there is a place somewhere in space where Ultraman deposits the various monsters he has defeated in the past. well, the ones that don't get blown up or dismembered. these are the more, er, innocent monsters, as the episode explains, that were not actually trying to take over the Earth or kill people on purpose. or perhaps just whatever suits the makes still had intact. I had never seen so many different monsters, even if they were just floating in space. of course, one of the creatures I saw was the giant robot thing that Arashi and Ito didn't recognize. when I finally saw the episode again many years later, there was no giant robot in the Monster Graveyard at all. funny how memory is.
yes, I was in giant monster heaven, despite the somberness of the episode.
elsewhere, some scientists launch a rocket. naturally it runs right into one of the creatures in the Graveyard, and crashes back to Earth with it. this is the monster Seaboz (シーボーズ) that Arashi and Ito (and I) didn't recognize. it's STILL alive, but wants to go back to peacefulness of space, and it cries nearly the whole episode. the Science Patrol tries many ways of getting it back space, including tying it to a rocket, none of which work.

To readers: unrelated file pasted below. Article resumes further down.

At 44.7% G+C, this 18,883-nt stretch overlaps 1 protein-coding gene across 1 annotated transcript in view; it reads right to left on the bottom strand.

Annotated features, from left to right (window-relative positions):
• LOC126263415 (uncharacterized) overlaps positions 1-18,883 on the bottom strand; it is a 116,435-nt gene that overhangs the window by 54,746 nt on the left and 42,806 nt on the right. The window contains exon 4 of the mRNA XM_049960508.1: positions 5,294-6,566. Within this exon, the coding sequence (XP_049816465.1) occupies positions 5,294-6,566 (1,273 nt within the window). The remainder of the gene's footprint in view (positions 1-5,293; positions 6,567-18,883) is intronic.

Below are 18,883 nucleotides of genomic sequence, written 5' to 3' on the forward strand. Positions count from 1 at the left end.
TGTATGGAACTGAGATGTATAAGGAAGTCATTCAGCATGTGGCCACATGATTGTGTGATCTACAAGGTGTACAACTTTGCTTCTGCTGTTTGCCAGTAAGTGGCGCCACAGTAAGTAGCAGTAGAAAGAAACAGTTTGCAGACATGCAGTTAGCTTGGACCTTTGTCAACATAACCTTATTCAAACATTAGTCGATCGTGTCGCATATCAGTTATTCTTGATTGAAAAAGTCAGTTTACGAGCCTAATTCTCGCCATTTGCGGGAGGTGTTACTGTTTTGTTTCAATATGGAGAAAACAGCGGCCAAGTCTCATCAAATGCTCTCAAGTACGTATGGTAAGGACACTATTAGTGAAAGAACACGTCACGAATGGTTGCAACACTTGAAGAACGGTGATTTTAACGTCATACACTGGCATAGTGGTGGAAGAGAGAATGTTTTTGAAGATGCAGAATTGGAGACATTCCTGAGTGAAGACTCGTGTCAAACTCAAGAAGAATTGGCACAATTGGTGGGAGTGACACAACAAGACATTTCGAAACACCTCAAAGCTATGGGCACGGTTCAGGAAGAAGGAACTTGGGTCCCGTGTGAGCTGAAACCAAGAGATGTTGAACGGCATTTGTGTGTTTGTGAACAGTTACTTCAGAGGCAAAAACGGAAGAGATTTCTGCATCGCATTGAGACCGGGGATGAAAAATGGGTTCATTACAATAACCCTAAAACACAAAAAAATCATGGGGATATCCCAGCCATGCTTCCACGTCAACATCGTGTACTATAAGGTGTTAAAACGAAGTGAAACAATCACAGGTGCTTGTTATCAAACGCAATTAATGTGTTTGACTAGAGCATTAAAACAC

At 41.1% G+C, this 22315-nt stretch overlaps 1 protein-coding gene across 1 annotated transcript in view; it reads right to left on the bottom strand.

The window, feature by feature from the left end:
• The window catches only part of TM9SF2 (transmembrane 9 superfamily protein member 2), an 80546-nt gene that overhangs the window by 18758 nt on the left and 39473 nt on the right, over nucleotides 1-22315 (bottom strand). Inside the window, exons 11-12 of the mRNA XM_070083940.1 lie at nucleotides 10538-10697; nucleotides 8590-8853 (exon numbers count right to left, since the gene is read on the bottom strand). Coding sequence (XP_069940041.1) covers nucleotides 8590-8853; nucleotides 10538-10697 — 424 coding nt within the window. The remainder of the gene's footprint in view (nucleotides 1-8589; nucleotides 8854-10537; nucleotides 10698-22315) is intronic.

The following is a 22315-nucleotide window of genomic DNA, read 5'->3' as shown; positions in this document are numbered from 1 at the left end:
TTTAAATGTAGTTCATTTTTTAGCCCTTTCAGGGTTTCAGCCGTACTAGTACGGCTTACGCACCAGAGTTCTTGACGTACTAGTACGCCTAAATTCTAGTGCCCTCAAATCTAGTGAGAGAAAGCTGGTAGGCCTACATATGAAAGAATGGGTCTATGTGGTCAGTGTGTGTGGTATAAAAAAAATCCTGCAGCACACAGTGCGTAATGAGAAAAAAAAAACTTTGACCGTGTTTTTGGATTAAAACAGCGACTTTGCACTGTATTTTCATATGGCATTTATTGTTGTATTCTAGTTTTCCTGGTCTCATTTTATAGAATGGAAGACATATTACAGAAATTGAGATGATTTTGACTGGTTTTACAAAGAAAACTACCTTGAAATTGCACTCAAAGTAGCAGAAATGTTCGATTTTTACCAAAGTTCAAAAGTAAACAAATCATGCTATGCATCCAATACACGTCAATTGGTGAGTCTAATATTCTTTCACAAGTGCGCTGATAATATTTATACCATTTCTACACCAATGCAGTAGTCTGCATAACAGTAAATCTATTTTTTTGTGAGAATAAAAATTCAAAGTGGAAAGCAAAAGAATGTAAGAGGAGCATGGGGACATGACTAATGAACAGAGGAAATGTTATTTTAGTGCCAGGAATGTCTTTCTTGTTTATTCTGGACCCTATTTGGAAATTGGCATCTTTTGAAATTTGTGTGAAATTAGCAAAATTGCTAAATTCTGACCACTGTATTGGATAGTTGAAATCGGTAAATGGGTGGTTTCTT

there is no real fight in this episode, it's done by a series of still photos, which is pretty cool. this episode is directed by the late Akio Jissoji, who did many of the really outre episodes in this series. it's one of the standouts.
out of all the Ultra monsters that have returned in various sequels, Seaboz has not been one of them. I like him, and have one of Bandai toys. I wish I had been able to see more Ultraman episodes, but it never aired in the 70s in Colorado. I saw these in WV, on the greatest channel ever, WDCA Channel 20. my cousins all knew the show well, and would get into arguments on how to do the "Spacium Beam" pose.
you know, I would have seen Ultraman a fourth time, in Kansas, but as we all gathered around the tv, the first episode of Johnny Sokko and his Flying Robot aired. which was cool, too.